Brazen has found its niche with the 5K to half-marathon trail runner with both fun and challenging courses (including its 50K Diablo Challenge).  Also, most races are a family affair, with people of all ages and abilities taking on the challenge.  Our girls developed a love of trail racing on their Rocky Ridge 5K.  And of course, everything is first rate, from the race shirts that you want to continue to wear, to providing medals for every participant (something unheard of with the other Bay Area trail running companies).  In fact, our girls now get pretty disappointed when they don't get a medal (at Emma's first 10k, the inaugural year of the Walnut Creek Half Marathon, 10K, and 5K didn't give out medals for the 10K or 5K participants, great example of a truly unorganized race!!).  You can tell by the extra attention to detail that the race directors are definitely catering to the runner and it can be seen by the loyal following they have.

So it was my wife and mine privilege to volunteer.  And volunteer we did!!!  We were given the assignment of the first aid station at a little over 1.5 miles in.  This is the aid station that would see the most action with the half marathon and 5K runners going through once (the 5K turnaround was at our station) and the 10K group going through twice (the 10K course is an out and back).

Here is where we really saw the organization at hand. Every aid station had its folder which included instructions, what should be at the aid station, what to do if there is an emergency, etc.  Since there were four aid stations for this race, the different quantities were doled out as well as the required equipment for each location.  Everyone there was engaged to get there assignment done, helping each group get their supplies.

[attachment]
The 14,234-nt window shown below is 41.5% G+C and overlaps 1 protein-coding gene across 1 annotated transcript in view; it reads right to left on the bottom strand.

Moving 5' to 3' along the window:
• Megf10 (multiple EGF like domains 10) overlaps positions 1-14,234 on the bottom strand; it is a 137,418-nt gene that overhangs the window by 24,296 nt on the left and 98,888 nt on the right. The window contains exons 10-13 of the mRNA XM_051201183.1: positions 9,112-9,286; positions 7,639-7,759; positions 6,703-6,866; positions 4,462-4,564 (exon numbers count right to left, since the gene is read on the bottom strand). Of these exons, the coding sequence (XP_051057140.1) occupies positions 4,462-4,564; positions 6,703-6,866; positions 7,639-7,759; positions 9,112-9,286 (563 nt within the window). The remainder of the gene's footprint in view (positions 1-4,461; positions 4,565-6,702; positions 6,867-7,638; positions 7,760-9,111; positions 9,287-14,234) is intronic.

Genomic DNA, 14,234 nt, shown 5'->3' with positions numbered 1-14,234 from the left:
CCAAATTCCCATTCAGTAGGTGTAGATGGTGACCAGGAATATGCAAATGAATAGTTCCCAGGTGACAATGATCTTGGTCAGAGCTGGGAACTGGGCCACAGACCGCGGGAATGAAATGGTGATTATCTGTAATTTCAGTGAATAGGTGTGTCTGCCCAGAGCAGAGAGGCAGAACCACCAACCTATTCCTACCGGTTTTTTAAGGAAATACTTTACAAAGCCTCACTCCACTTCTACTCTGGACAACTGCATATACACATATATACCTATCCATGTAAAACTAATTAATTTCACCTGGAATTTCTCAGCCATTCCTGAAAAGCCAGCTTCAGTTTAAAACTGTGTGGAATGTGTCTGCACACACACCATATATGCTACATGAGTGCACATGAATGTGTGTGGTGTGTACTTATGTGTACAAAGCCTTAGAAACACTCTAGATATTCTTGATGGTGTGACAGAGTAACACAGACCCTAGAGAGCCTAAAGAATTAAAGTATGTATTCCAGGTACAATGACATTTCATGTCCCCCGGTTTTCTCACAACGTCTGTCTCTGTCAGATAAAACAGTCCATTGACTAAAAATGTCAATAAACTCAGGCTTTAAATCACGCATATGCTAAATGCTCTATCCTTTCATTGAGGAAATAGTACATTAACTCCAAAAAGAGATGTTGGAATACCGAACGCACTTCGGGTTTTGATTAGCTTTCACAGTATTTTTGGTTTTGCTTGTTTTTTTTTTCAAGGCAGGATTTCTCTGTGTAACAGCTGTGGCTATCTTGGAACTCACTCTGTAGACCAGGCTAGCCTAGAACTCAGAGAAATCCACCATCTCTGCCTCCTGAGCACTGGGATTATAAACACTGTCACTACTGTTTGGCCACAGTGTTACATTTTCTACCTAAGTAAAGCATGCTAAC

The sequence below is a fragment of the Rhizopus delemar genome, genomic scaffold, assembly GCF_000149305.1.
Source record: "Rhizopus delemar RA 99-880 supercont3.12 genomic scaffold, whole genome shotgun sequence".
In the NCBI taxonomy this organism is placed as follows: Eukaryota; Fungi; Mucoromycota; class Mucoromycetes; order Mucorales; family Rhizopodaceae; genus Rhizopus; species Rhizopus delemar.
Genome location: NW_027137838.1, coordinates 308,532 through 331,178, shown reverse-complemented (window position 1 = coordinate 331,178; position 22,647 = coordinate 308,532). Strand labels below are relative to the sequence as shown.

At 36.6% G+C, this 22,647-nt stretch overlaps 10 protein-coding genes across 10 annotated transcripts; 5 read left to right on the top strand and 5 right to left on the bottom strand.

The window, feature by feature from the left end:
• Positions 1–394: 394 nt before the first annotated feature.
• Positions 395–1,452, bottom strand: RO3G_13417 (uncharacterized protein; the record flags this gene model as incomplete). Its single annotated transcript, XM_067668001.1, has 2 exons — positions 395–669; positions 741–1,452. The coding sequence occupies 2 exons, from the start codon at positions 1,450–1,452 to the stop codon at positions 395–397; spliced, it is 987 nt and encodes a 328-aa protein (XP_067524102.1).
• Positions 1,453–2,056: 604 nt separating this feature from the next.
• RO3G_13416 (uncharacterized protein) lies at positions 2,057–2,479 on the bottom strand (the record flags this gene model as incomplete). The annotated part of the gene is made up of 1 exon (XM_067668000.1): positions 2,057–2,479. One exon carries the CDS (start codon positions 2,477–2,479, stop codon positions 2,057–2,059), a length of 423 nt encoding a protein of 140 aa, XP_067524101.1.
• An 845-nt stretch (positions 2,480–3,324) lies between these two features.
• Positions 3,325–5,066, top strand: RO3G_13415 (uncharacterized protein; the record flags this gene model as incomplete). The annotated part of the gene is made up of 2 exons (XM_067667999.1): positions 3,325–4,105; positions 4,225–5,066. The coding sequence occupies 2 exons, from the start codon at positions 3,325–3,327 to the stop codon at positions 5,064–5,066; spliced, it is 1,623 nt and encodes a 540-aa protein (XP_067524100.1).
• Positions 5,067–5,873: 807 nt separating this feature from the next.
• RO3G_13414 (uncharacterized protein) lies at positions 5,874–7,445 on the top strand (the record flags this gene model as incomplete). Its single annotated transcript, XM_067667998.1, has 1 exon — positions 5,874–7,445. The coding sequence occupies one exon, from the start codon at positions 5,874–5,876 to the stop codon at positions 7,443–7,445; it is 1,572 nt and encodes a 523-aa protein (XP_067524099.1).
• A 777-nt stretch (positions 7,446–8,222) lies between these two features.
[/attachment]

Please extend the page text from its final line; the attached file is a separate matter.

The ranger arrived to help us transport the supplies to the set up location.  Now, if you have ever run a trail run, you know that an aid station is not like a road race, there are a lot of goodies to snack on between stations.    However, Brazen exceeds what you would typically find at a trail aid station.  It was really fun watching the kids eyes bonk out of their head when they get to the aid station to find gummy bears, M&Ms, jelly beans, chips, cookies, and pretzels.  I would say there a few kids in the group that lingered at the station to fill up with candy.  That's ok, though, since they would be burning it off back to the finish line. 

And of course there was water and sports drink.  We had a team of 6 at our station, which meant that we took turns filling cups as we handed out the drinks.  This is where, I think, Brazen also gets it right compared to a typical road race.  Basically the volunteers are fellow trail runners.  So they know how to position the cup for the minimal spillover as a runner runs by.  As runners we know what it is like to come across a poor performing aid station and therefore will not do that to fellow runners.  I will say, the time at the aid station flew by.  There were times I think we almost couldn't keep up; however, somehow we managed to keep everyone supplied.

I will have to say, there are other well organized race companies out there.  However, Brazen Racing stands out in its attention to detail while maintaining its family feel.  And having the privelage of volunteering only makes me want to do it again as well as continue running with them!!!  Thank you Sam and Jasmin!!

For the next Brazen Race check here!!!